This chapter draws together the previous chapters to establish Prevent as a
form of power that has played a key role in producing and policing
contemporary British identities. It argues that this diagram enacts its own
political geography, producing an account of identities as secure or risky
based upon their coherence, or not, with a ‘British’ identity, and then
seeking to act on those identities produced as alienated from, or outside
of, this ‘normalised Britishness’. Read as an abstract diagram, the power
Prevent mobilises need not be reduced to a focus on Muslim identity, and is
translatable beyond its specific genesis. It then demonstrates the
consequences this function of power has for the expression of politics in
the UK, arguing it radicalises the relation of security and identity in the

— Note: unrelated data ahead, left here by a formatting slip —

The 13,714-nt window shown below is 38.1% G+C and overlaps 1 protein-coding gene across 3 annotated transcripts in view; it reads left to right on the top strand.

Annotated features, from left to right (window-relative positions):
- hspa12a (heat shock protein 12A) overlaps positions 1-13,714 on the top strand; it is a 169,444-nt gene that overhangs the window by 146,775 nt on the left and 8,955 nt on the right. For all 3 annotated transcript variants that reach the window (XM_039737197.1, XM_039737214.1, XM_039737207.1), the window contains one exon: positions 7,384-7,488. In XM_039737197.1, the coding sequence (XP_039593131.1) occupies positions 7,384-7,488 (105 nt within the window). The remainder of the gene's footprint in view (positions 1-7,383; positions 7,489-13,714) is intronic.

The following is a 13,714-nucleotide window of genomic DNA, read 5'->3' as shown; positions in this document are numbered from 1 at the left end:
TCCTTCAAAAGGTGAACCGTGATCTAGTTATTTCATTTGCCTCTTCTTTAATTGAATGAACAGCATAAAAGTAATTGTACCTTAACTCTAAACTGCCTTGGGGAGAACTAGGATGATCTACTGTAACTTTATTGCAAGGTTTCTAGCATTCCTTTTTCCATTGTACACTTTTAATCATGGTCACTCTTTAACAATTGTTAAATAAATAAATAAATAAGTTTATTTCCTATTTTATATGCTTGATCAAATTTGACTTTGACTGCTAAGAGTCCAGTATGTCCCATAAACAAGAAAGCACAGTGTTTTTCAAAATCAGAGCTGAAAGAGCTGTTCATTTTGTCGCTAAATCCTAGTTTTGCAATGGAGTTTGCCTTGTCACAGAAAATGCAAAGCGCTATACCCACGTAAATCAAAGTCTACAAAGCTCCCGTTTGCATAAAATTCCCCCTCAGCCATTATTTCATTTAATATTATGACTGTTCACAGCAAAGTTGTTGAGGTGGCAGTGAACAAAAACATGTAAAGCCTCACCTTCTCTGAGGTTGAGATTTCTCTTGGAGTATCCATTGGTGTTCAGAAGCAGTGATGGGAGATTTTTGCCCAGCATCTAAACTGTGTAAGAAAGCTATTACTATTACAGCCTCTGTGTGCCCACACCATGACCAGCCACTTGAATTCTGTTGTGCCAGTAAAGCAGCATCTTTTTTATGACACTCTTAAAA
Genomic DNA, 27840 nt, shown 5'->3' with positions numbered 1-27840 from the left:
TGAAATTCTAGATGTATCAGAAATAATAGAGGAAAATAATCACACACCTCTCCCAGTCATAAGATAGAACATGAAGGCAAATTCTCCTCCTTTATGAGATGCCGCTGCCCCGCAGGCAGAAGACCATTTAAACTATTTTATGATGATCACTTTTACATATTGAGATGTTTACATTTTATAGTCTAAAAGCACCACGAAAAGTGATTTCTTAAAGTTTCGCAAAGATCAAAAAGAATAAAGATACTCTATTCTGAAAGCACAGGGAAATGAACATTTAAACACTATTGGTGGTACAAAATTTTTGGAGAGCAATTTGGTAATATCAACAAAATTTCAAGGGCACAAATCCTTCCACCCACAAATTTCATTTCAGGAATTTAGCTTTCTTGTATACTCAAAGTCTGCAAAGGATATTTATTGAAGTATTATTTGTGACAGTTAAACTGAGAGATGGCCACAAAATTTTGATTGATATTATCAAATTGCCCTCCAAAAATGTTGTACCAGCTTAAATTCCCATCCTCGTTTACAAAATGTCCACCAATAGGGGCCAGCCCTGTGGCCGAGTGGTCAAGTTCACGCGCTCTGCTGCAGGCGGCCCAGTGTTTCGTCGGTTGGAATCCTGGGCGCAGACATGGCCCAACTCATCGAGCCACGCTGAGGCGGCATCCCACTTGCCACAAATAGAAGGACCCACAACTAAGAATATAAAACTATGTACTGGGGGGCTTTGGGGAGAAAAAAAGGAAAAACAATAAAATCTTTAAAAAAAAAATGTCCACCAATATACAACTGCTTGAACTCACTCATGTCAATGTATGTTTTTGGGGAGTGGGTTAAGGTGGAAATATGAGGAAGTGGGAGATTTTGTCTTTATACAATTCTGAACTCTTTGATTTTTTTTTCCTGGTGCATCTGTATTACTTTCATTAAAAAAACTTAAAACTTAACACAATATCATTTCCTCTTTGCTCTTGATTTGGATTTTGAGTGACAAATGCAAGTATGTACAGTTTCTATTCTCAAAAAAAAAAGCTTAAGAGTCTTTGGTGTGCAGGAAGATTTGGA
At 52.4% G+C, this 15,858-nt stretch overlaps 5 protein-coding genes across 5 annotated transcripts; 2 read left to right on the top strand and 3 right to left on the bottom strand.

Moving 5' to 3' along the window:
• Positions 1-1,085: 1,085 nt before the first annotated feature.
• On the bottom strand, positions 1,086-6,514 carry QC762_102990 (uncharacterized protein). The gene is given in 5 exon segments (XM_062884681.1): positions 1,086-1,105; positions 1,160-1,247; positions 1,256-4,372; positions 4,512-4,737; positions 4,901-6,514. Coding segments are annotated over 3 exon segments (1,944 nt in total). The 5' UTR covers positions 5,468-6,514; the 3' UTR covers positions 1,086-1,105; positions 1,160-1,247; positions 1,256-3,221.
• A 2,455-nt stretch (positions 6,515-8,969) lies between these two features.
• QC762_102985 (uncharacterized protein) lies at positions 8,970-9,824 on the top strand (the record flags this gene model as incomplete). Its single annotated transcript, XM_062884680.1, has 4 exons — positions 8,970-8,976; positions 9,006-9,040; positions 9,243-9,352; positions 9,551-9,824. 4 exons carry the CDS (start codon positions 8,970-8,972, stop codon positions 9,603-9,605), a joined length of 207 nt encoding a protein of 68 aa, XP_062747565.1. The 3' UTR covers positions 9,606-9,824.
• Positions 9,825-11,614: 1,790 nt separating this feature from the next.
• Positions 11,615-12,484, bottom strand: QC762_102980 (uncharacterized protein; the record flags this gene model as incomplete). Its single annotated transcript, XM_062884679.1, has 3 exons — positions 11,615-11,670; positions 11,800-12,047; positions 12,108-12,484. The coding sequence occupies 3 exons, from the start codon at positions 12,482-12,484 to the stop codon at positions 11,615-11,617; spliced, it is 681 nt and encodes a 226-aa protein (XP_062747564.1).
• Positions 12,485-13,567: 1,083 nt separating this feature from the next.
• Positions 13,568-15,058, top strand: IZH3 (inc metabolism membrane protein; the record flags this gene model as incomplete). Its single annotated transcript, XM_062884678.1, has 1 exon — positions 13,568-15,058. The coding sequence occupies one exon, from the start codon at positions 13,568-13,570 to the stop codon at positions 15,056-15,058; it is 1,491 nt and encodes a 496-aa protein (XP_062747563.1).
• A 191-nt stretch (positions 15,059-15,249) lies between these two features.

UK. In seeking to intervene early, it extends the scope of who must be
secured (as signs of potential to violence must be managed) and who is
responsible for such security (as all must now bear responsibility for
identifying such signs).
This chapter explores the reasons for the state of surprise, sketching them out from the starting point of the significant impact of the collapse of the USSR on Western understandings of Russia. It also explores the practical ramifications for the decline of Russia as a political priority on the wider political stage. The chapter outlines some of the problems of the current mainstream discussion of Russia, which is drowning in a discourse of speculation and rumour, 'Putinology' and historical analogies. Despite the dominance of transitological/regime question approach and the perceived eccentricity of Kremlinology, for many it has remained a truism of Russian political life that the final decisions are made behind the closed doors of the Kremlin. In fact, the collapse of the USSR has had serious ramifications for the study of Russia in the West, resulting in a major reassessment of Soviet studies, often bitter and acrimonious.